Asymptomatic Gallstones: the presence of gallstones detected incidentally in patients who do not have any abdominal symptoms or have symptoms that are not thought to be due to gallstones. Diagnosis is made during routine ultrasound for other abdominal conditions or, occasionally, by palpation of the gall bladder at operation. This definition implies that we know which symptoms are specific to gallstones.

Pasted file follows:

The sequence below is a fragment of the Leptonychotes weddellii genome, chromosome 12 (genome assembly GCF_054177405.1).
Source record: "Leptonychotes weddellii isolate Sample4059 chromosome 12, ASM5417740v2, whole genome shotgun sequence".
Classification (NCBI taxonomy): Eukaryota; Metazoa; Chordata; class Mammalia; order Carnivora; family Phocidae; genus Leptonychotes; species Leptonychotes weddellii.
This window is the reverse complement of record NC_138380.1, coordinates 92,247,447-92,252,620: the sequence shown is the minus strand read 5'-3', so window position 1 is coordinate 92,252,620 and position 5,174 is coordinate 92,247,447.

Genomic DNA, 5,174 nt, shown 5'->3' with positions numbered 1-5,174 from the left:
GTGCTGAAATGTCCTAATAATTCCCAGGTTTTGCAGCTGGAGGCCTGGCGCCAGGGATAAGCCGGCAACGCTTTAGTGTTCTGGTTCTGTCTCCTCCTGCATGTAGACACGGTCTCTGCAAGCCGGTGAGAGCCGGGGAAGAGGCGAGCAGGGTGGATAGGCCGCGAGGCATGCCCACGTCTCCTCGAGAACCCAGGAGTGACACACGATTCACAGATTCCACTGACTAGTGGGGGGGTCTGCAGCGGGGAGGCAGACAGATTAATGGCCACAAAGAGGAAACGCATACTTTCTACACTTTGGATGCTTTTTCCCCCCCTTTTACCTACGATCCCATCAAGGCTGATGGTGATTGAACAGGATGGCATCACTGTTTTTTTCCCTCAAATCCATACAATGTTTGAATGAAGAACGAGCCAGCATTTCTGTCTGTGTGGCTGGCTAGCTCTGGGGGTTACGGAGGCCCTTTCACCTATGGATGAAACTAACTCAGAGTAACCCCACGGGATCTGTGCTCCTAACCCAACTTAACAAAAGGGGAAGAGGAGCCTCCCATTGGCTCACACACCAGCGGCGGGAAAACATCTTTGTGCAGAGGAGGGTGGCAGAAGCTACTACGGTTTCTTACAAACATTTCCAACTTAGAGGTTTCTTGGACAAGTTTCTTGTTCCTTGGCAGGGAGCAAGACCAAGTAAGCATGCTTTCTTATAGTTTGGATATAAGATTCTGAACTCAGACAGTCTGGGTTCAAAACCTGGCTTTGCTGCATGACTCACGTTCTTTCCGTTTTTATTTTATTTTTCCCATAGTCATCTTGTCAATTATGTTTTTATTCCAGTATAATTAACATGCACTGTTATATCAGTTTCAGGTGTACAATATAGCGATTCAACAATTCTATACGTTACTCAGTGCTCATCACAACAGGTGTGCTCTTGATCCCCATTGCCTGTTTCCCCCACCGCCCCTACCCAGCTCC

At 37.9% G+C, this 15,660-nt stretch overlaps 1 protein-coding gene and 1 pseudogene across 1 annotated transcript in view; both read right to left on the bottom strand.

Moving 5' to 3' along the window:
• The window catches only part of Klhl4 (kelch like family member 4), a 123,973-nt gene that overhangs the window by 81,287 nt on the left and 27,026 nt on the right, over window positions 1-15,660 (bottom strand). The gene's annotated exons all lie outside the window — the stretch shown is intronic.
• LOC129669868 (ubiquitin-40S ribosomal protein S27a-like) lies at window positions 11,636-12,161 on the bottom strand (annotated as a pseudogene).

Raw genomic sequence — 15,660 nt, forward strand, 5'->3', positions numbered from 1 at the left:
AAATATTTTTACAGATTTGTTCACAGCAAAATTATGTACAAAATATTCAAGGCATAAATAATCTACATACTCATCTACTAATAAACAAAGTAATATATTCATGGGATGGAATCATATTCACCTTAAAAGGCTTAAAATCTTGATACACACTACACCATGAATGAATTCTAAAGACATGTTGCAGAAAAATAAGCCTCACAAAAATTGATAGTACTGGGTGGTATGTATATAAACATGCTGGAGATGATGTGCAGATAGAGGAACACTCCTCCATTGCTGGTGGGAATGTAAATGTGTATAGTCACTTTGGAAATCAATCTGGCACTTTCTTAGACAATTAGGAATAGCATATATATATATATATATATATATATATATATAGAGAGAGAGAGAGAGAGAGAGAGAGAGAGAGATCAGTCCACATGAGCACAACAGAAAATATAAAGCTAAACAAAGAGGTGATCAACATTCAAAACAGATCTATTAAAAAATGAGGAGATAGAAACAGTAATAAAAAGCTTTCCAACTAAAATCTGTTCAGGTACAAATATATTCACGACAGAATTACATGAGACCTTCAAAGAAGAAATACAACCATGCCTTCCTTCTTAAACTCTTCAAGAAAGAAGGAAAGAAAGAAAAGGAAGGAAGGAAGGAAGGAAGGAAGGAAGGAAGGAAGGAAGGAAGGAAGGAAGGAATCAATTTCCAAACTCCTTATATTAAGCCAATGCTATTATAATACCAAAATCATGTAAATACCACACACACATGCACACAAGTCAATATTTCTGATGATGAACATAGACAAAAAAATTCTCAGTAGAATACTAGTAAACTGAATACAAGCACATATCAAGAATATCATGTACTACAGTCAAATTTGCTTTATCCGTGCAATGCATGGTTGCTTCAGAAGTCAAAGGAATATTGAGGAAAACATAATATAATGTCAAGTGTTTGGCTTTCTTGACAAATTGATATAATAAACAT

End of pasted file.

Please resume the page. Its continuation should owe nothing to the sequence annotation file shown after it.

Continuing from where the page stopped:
Gallstone symptoms: Pain at right hypochondrium or epigastrium, often radiating to the right shoulder forcing the patient to rest and not relieved by bowel movement. Most commonly the pain is constant not colicky. The Danish prevalence study identified "right upper quadrant pain during the night" as the most discriminating symptom in men and "strong and oppressive pain, provoked by fatty meals" as the symptom best correlating with the presence of gallstones in women. Many patients present with vague indigestion and bloating which are more likely to be related to irritable bowel syndrome. However sometimes it is very difficult to decide whether gallstones are or are not causing the symptoms. For example, the location of the pain is often epigastric and this may be misinterpreted as peptic ulcer disease particularly if the pain comes on after meals and at night.